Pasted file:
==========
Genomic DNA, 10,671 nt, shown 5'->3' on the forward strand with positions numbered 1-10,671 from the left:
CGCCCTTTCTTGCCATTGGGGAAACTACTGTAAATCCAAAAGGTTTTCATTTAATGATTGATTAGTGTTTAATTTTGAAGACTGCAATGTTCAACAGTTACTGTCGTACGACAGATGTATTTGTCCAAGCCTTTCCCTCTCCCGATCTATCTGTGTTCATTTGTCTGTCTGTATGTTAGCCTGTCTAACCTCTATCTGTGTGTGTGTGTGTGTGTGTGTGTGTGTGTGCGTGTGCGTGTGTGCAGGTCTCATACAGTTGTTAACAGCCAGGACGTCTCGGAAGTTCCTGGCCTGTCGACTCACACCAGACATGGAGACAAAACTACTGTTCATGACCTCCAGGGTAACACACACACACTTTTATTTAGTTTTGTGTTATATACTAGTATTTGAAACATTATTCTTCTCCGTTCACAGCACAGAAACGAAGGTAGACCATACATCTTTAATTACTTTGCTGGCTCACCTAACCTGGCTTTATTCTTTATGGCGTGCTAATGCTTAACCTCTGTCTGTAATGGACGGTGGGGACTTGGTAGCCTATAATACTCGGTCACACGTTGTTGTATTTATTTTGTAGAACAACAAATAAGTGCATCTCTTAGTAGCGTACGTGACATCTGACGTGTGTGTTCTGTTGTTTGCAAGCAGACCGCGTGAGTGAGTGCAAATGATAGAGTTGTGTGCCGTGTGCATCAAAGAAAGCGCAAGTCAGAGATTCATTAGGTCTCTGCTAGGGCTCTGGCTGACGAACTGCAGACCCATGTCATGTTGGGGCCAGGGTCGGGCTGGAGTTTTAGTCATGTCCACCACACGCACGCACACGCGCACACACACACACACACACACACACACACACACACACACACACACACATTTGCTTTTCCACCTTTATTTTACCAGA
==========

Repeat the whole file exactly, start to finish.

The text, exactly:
Genomic DNA, 10,671 nt, shown 5'->3' on the forward strand with positions numbered 1-10,671 from the left:
CGCCCTTTCTTGCCATTGGGGAAACTACTGTAAATCCAAAAGGTTTTCATTTAATGATTGATTAGTGTTTAATTTTGAAGACTGCAATGTTCAACAGTTACTGTCGTACGACAGATGTATTTGTCCAAGCCTTTCCCTCTCCCGATCTATCTGTGTTCATTTGTCTGTCTGTATGTTAGCCTGTCTAACCTCTATCTGTGTGTGTGTGTGTGTGTGTGTGTGTGTGTGCGTGTGCGTGTGTGCAGGTCTCATACAGTTGTTAACAGCCAGGACGTCTCGGAAGTTCCTGGCCTGTCGACTCACACCAGACATGGAGACAAAACTACTGTTCATGACCTCCAGGGTAACACACACACACTTTTATTTAGTTTTGTGTTATATACTAGTATTTGAAACATTATTCTTCTCCGTTCACAGCACAGAAACGAAGGTAGACCATACATCTTTAATTACTTTGCTGGCTCACCTAACCTGGCTTTATTCTTTATGGCGTGCTAATGCTTAACCTCTGTCTGTAATGGACGGTGGGGACTTGGTAGCCTATAATACTCGGTCACACGTTGTTGTATTTATTTTGTAGAACAACAAATAAGTGCATCTCTTAGTAGCGTACGTGACATCTGACGTGTGTGTTCTGTTGTTTGCAAGCAGACCGCGTGAGTGAGTGCAAATGATAGAGTTGTGTGCCGTGTGCATCAAAGAAAGCGCAAGTCAGAGATTCATTAGGTCTCTGCTAGGGCTCTGGCTGACGAACTGCAGACCCATGTCATGTTGGGGCCAGGGTCGGGCTGGAGTTTTAGTCATGTCCACCACACGCACGCACACGCGCACACACACACACACACACACACACACACACACACACACACACACACATTTGCTTTTCCACCTTTATTTTACCAGA